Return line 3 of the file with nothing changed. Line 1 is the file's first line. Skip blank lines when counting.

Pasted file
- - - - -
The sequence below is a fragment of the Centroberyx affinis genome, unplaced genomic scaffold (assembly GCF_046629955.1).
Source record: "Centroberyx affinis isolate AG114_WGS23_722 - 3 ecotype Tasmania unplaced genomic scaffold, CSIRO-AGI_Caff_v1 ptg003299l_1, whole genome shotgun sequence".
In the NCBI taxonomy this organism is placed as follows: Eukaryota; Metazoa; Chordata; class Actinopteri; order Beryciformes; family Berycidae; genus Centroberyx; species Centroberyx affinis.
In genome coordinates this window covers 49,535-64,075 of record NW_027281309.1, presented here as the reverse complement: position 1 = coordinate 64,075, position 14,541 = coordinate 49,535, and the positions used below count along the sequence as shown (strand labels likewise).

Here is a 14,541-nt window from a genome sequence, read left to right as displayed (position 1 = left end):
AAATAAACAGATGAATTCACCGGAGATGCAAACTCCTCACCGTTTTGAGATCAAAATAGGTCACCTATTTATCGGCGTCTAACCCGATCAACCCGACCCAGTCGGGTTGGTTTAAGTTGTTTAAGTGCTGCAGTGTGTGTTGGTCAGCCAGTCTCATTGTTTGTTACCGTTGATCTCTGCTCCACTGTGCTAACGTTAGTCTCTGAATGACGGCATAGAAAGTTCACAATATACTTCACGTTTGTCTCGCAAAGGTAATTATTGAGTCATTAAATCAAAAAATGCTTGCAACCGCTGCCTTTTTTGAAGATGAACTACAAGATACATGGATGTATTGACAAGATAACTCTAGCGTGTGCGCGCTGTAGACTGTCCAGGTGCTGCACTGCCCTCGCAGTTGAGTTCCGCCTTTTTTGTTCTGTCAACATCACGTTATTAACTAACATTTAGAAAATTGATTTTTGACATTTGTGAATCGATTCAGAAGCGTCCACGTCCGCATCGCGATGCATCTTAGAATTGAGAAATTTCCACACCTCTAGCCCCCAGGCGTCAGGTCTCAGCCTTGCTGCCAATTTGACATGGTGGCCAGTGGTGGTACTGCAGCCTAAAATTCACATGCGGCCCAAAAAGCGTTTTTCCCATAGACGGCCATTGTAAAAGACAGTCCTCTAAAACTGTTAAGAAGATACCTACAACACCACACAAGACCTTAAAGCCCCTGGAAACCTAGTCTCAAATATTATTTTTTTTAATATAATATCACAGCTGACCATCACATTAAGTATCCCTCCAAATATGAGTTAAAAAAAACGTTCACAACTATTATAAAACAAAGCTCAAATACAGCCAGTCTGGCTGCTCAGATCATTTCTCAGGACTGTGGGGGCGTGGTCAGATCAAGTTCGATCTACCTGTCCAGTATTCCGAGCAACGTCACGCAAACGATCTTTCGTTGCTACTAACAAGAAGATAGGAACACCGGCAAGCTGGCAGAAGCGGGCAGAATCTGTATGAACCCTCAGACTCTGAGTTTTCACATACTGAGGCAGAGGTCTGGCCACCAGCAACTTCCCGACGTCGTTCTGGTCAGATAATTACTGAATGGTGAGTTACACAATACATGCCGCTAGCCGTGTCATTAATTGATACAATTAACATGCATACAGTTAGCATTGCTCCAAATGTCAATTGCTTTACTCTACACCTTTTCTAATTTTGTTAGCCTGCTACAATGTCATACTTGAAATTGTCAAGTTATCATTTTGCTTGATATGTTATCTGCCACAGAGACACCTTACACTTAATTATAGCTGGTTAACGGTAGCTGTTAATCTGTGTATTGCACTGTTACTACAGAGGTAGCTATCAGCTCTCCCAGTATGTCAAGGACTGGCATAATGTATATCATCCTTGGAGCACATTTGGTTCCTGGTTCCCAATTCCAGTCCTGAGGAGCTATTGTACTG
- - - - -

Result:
In the NCBI taxonomy this organism is placed as follows: Eukaryota; Metazoa; Chordata; class Actinopteri; order Beryciformes; family Berycidae; genus Centroberyx; species Centroberyx affinis.